I’ve never forgotten about the route. Various life events kept me from getting back to try it again, including taking time to compete in the World Cups for as long as I could, then several injuries, and my own confidence in my ability leading up to trying again. Last year I shifted my mindset around what I could try and set about getting on routes that intimidated me. I got hooked on Omaha Beach and was super close to sending but weather didn’t hold up and I walked away. That spring I injured myself stripping caulk from my bathtub trying to fix some things to prepare my place to be rented out. That was the end of my hopes for Omaha Beach that spring, and any training or climbing dwindled to recreational attempts indoors.
Then, my nephew died in April and my whole world turned upside down. I stopped climbing and turned to the mountains, summiting Mt. Rainier and some other Cascade peaks. I thought this would have a healing benefit for my elbow but when September came and I was headed back to the Red River Gorge where my nephew had been living and died, I wasn’t sure how much climbing I would be able to do. Afterall, on top of facing this place without him, I hadn’t been outside climbing for most of the summer. When I arrived, I started on moderates. Just repeat what I knew I could do or should be able to do. Then, I started chipping away at mini-projects like Astro Dog, which is a fabulous but cruxy (for shorties) 5.12d/7c in Muir Valley. After sending a few of those, I thought it was time I test what I could do and go back to some unfinished business: Castle Has Fallen 5.13b/8a, Buttercup 5.13c/ba+, and God’s Own Stone 5.14a/8b+ were at the top of the list. I honestly thought it would take me longer to accomplish all of them. I gave Castle Has Fallen a couple goes the year before but strained my shoulder in the crux and walked away. I gave it one project burn this season, then went back and sent it my 2 nd go on Day 2 “working” the climb (total of 3 attempts this year). Buttercup I tried a few years earlier and fell at the crux quickdraw, not willing to skip it and risk falling higher. I had tweaked my finger with my beta in the crux anyway. This season, I gave it one bolt-to-bolt quick session, then walked it, improvising in the crux on my first redpoint attempt, clipping the crux draw as I went. When I got back on God’s Own Stone, my first go (Day 1) was horrible. I thought “how did I ever get close to redpointing this years ago?” My 2nd go (Day 2) was much better. I focused on the individual sections just trying to do the moves and make the clips. I struggled figuring out the crux. My 3rd go (Day 3), I stuck the crux move from the dog and went to the top, twice. Now I felt optimistic. I gave it 3 more goes on Day 4, sticking the crux and going to the top but only off the dog on my 3rd attempt. Scrounging a partner to go back there was a challenge but I found someone for Day 5 and walked the route, clipping the crux draw, on my first attempt.
This is my fifth 5.14 and first not in Washington State. It’s been a goal of mine to achieve that although I had hoped it would have been a route in the Frankenjura. I don’t put any emphasis on my age but having just turned 50 and sending 5.14 feels pretty good. It gives me hope that I still have time to achieve some other long standing climbing goals.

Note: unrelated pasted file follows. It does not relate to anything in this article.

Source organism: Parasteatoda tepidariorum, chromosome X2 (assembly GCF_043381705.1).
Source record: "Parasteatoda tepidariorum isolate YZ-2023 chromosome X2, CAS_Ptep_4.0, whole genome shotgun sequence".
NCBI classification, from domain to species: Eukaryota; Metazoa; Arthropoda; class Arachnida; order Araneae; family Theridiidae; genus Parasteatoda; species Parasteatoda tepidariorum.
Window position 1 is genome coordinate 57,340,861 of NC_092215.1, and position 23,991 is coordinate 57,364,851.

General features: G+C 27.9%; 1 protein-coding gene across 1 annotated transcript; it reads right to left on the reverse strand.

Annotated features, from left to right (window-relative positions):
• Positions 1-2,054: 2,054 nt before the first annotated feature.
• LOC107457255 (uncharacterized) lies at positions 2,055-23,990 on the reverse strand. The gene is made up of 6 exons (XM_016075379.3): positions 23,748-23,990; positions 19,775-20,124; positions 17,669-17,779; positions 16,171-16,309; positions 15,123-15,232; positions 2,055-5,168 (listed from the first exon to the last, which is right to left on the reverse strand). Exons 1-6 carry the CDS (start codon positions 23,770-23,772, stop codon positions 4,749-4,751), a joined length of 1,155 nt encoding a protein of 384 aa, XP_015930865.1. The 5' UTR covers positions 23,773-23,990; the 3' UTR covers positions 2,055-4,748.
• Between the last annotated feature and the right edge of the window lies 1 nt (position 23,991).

What were your level in August and how can you explain sending 8b+ at age 50 with so little climbing until August? Any specific training?
I was climbing 5.11 for a long time, maybe top roping 5.12- then I gradually started leading 5.12-, then 2 weeks before I left I was leading 5.12+ and linking the hardest lines I could as inside projects. I just gradually started challenging myself in onsighting, link ups, back to backs, difficulty. It was really about pushing only hard enough that my elbow didn't get inflamed and then seeing how it held up to see if I could notch it up in some way.
There wasn't any specific thing like hang board, or 4x4, or other "training", it was a combination of what I already understand about what I need, the resistance I was going for, and aiming to increase power without hurting myself and all on a rope. so creativity really helped, too.
"The process behind these lines started in 2019 with the research, the find and the selection. Once I realized that something interesting could come out of those rocks, I started the cleaning process which is the most artistic one. This part can be rich in surprises: you never know how things develop and evolve and I love it.
Then the last part of this process was mostly about logistics, understanding how to protect the falls and of course climbing. Riverside bouldering has for me a unique line: the line that stays not too far but also not too close to the water. The rock texture on this idealistic line has a perfect balance between being polished and rough. The thing is that it is hard to follow this line. And this setting reduces the chances of finding what is for me a king line. So the exploration process in this environment required a lot of doubts and questions.
Most of the boulders are scattered and isolated. I guess there is potential for future lines as well, but my guess is a hypothesis and not a certainty. I like to think there are some untouched rocks out here, but still to be explored. The North West of Italy has many boulders which have been developed. Mostly from historical climbers as Marzio Nardi, the B side climbing crew, Christian Core and so on. Some areas exist, but my focus has been mostly orientated on single pieces."
Which are the hardest until now and how many sessions did it take to set up?
No idea; these lines have been developed from A to Z almost always by myself so every rock required loads of time and days as the climbing was just a part of it.